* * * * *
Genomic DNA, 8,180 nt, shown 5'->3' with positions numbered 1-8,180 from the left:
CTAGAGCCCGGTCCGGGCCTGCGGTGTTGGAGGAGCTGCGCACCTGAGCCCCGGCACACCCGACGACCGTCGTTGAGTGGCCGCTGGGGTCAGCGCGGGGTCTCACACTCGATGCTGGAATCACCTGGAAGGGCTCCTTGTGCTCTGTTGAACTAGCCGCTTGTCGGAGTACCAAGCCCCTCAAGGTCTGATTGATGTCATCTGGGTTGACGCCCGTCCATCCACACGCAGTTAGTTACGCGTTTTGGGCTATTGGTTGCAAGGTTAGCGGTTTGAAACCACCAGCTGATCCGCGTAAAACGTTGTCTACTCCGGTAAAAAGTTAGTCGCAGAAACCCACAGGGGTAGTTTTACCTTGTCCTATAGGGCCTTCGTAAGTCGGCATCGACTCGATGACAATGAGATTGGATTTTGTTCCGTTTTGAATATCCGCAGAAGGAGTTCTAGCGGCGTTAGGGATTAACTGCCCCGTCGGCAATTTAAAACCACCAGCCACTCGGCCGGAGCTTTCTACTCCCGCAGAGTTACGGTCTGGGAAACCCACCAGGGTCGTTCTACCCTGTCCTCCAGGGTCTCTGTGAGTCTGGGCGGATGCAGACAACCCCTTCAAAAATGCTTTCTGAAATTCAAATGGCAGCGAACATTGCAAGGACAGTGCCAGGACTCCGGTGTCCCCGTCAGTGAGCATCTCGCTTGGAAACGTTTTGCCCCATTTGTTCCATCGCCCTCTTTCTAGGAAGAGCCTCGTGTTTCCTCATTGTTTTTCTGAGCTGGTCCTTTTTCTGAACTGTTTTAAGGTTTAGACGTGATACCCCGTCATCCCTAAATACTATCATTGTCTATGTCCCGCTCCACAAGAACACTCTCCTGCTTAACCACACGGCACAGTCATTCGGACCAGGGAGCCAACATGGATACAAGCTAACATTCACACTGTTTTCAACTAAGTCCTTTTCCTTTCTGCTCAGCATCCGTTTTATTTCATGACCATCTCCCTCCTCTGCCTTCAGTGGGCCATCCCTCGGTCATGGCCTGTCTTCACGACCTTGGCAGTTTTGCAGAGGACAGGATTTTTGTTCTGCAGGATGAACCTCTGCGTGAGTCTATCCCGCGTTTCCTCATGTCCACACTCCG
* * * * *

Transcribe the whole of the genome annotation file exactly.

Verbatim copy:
Genomic DNA, 8,180 nt, shown 5'->3' with positions numbered 1-8,180 from the left:
CTAGAGCCCGGTCCGGGCCTGCGGTGTTGGAGGAGCTGCGCACCTGAGCCCCGGCACACCCGACGACCGTCGTTGAGTGGCCGCTGGGGTCAGCGCGGGGTCTCACACTCGATGCTGGAATCACCTGGAAGGGCTCCTTGTGCTCTGTTGAACTAGCCGCTTGTCGGAGTACCAAGCCCCTCAAGGTCTGATTGATGTCATCTGGGTTGACGCCCGTCCATCCACACGCAGTTAGTTACGCGTTTTGGGCTATTGGTTGCAAGGTTAGCGGTTTGAAACCACCAGCTGATCCGCGTAAAACGTTGTCTACTCCGGTAAAAAGTTAGTCGCAGAAACCCACAGGGGTAGTTTTACCTTGTCCTATAGGGCCTTCGTAAGTCGGCATCGACTCGATGACAATGAGATTGGATTTTGTTCCGTTTTGAATATCCGCAGAAGGAGTTCTAGCGGCGTTAGGGATTAACTGCCCCGTCGGCAATTTAAAACCACCAGCCACTCGGCCGGAGCTTTCTACTCCCGCAGAGTTACGGTCTGGGAAACCCACCAGGGTCGTTCTACCCTGTCCTCCAGGGTCTCTGTGAGTCTGGGCGGATGCAGACAACCCCTTCAAAAATGCTTTCTGAAATTCAAATGGCAGCGAACATTGCAAGGACAGTGCCAGGACTCCGGTGTCCCCGTCAGTGAGCATCTCGCTTGGAAACGTTTTGCCCCATTTGTTCCATCGCCCTCTTTCTAGGAAGAGCCTCGTGTTTCCTCATTGTTTTTCTGAGCTGGTCCTTTTTCTGAACTGTTTTAAGGTTTAGACGTGATACCCCGTCATCCCTAAATACTATCATTGTCTATGTCCCGCTCCACAAGAACACTCTCCTGCTTAACCACACGGCACAGTCATTCGGACCAGGGAGCCAACATGGATACAAGCTAACATTCACACTGTTTTCAACTAAGTCCTTTTCCTTTCTGCTCAGCATCCGTTTTATTTCATGACCATCTCCCTCCTCTGCCTTCAGTGGGCCATCCCTCGGTCATGGCCTGTCTTCACGACCTTGGCAGTTTTGCAGAGGACAGGATTTTTGTTCTGCAGGATGAACCTCTGCGTGAGTCTATCCCGCGTTTCCTCATGTCCACACTCCG